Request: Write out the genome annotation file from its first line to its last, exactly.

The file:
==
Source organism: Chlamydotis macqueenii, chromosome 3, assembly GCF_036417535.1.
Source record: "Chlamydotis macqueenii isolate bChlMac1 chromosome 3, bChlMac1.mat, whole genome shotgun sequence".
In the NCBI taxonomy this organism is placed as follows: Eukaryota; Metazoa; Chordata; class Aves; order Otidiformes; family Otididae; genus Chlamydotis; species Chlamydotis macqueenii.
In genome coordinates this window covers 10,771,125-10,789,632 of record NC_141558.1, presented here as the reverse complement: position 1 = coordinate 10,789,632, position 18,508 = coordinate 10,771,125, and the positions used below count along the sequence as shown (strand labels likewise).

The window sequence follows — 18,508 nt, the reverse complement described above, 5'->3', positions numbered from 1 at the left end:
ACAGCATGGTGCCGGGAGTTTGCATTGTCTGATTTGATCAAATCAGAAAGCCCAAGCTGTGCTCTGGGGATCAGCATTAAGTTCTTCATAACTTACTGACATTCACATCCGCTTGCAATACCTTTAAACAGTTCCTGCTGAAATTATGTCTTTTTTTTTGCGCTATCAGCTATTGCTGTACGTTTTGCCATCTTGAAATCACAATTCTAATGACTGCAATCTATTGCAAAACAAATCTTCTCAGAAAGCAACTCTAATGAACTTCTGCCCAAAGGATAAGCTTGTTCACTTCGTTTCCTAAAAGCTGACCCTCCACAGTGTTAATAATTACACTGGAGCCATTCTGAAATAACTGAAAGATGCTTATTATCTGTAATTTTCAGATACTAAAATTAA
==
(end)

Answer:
Source organism: Chlamydotis macqueenii, chromosome 3, assembly GCF_036417535.1.
Source record: "Chlamydotis macqueenii isolate bChlMac1 chromosome 3, bChlMac1.mat, whole genome shotgun sequence".
In the NCBI taxonomy this organism is placed as follows: Eukaryota; Metazoa; Chordata; class Aves; order Otidiformes; family Otididae; genus Chlamydotis; species Chlamydotis macqueenii.
In genome coordinates this window covers 10,771,125-10,789,632 of record NC_141558.1, presented here as the reverse complement: position 1 = coordinate 10,789,632, position 18,508 = coordinate 10,771,125, and the positions used below count along the sequence as shown (strand labels likewise).

The window sequence follows — 18,508 nt, the reverse complement described above, 5'->3', positions numbered from 1 at the left end:
ACAGCATGGTGCCGGGAGTTTGCATTGTCTGATTTGATCAAATCAGAAAGCCCAAGCTGTGCTCTGGGGATCAGCATTAAGTTCTTCATAACTTACTGACATTCACATCCGCTTGCAATACCTTTAAACAGTTCCTGCTGAAATTATGTCTTTTTTTTTGCGCTATCAGCTATTGCTGTACGTTTTGCCATCTTGAAATCACAATTCTAATGACTGCAATCTATTGCAAAACAAATCTTCTCAGAAAGCAACTCTAATGAACTTCTGCCCAAAGGATAAGCTTGTTCACTTCGTTTCCTAAAAGCTGACCCTCCACAGTGTTAATAATTACACTGGAGCCATTCTGAAATAACTGAAAGATGCTTATTATCTGTAATTTTCAGATACTAAAATTAA